Obama's ’09 Pledge: ‘Information Will Not Be Withheld Just Because I Say So’

Craig Bannister
By Craig Bannister | October 25, 2012 | 1:58 PM EDT

Yesterday, the White House declined to say when Pres. Obama first learned of three e-mails the State Dept. sent to it on Sept. 11, 2012 saying the U.S. Consulate in Benghazi was under attack and that the group Ansar al-Sharia had taken credit for the attack. But, back in 2009, Pres. Obama promised “a new standard of openness.”

In his Jan. 21, 2009 remarks, Obama declared that “The way to make government responsible is to hold it accountable” and that “Information will not be withheld just because I say so.”

“The mere fact that you have a legal power to keep something secret does not mean you should always use it,” Obama said in a presentation to staffers regarding his directive calling for a new era of government transparency.

“For a long time now, there's been too much secrecy in this city. The old rules said that if there was a defensible argument for not disclosing something to the American people, then it should not be disclosed. That era is now over. Starting today, every agency and department should know that this administration stands on the side not of those who seek to withhold information but those who seek to make it known.”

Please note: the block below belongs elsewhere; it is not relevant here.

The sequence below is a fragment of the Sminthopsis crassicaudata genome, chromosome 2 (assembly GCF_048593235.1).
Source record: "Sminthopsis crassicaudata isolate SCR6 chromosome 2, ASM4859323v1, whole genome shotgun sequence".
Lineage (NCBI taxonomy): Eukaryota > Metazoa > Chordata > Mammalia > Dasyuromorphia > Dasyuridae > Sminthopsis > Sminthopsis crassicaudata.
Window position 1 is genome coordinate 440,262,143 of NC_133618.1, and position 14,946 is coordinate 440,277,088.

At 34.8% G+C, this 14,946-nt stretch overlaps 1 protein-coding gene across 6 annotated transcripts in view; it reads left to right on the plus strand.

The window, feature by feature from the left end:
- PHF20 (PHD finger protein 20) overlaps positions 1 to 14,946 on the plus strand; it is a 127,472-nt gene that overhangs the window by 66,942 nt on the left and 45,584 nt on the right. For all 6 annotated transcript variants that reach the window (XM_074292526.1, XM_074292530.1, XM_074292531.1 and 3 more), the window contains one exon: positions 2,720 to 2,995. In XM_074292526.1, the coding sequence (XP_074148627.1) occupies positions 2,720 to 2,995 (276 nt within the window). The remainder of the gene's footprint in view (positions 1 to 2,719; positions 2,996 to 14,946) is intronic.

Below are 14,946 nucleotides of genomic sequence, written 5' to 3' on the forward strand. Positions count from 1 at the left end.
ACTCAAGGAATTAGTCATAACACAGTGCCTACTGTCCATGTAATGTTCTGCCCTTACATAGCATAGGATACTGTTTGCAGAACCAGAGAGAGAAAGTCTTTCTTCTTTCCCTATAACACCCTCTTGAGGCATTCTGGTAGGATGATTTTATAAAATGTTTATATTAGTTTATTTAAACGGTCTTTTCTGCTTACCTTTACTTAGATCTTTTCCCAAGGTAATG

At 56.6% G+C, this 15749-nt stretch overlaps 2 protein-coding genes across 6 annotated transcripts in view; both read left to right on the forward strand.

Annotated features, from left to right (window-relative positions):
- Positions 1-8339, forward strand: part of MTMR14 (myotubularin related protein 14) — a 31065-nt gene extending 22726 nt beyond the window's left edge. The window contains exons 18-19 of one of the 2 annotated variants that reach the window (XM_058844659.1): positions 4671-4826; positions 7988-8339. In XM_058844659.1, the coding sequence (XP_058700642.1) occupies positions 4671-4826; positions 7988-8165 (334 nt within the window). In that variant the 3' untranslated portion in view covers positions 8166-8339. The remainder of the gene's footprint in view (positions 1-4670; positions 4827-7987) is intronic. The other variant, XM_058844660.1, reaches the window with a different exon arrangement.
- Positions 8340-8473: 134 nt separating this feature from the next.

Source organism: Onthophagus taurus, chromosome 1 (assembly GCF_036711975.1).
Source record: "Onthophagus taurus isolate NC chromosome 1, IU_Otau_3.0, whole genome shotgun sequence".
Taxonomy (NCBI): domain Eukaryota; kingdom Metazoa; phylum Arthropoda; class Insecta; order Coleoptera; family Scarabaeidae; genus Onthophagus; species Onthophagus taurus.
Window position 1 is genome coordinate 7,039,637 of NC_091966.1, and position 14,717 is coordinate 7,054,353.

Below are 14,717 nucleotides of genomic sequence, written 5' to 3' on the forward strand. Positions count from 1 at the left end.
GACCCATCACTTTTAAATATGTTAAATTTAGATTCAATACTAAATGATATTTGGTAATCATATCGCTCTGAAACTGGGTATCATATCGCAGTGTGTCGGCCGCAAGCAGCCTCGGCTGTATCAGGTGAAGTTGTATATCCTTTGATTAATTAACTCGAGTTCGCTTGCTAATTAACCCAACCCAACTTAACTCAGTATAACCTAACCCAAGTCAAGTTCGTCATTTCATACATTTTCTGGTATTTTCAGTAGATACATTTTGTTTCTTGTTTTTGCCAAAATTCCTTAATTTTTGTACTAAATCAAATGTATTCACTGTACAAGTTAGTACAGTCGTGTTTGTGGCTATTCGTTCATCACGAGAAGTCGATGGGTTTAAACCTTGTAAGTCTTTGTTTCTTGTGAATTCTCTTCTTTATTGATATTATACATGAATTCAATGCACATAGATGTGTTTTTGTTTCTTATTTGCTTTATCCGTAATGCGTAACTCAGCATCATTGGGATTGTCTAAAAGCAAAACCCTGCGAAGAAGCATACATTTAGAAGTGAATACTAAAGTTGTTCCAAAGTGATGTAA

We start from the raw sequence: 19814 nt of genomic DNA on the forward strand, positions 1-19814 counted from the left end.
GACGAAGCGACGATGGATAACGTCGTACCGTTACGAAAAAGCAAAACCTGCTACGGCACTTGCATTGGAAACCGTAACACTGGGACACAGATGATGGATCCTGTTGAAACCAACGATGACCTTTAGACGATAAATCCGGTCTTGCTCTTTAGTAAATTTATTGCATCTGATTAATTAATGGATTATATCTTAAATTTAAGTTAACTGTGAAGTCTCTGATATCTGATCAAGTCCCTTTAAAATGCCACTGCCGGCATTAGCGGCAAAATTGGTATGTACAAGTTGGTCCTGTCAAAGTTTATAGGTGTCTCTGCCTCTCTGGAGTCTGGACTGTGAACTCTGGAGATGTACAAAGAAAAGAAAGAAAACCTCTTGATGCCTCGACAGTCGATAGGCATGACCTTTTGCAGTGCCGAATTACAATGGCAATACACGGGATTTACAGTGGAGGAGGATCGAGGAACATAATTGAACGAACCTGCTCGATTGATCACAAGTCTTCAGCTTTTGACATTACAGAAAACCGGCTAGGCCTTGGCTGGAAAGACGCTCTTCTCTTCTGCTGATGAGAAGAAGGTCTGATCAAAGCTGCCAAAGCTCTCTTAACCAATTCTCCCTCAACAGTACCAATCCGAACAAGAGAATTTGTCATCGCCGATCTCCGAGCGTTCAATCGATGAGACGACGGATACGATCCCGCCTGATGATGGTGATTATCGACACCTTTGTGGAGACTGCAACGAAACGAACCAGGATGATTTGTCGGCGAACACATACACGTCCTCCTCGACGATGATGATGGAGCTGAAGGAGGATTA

“I will also hold myself as president to a new standard of openness,” Obama pledged, adding: “Information will not be withheld just because I say so.”

Instead, it will be withheld because his lawyers say he can withhold it:

"Going forward, anytime the American people want to know something that I or a former President wants to withhold, we will have to consult with the Attorney General and the White House Counsel, whose business it is to ensure compliance with the rule of law. Information will not be withheld just because I say so. It will be withheld because a separate authority believes my request is well grounded in the Constitution."

Yet, when asked the White House two simple, straightforward questions regarding the president’s knowledge of the e-mails about the Benghazi attack, it declined to answer. asked White House National Security staff aide Debbie Bird: 1) “When did the President first meet with the National Security Council after the Benghazi attack on 9/11/12?” 2) “When did White House staff first discuss the substance of the e-mails that went to the White House with the President or with the National Security Advisor?”

“I have been asked by one of our spokespeople to relay ‘that we decline to comment,’” Bird replied in a written response to

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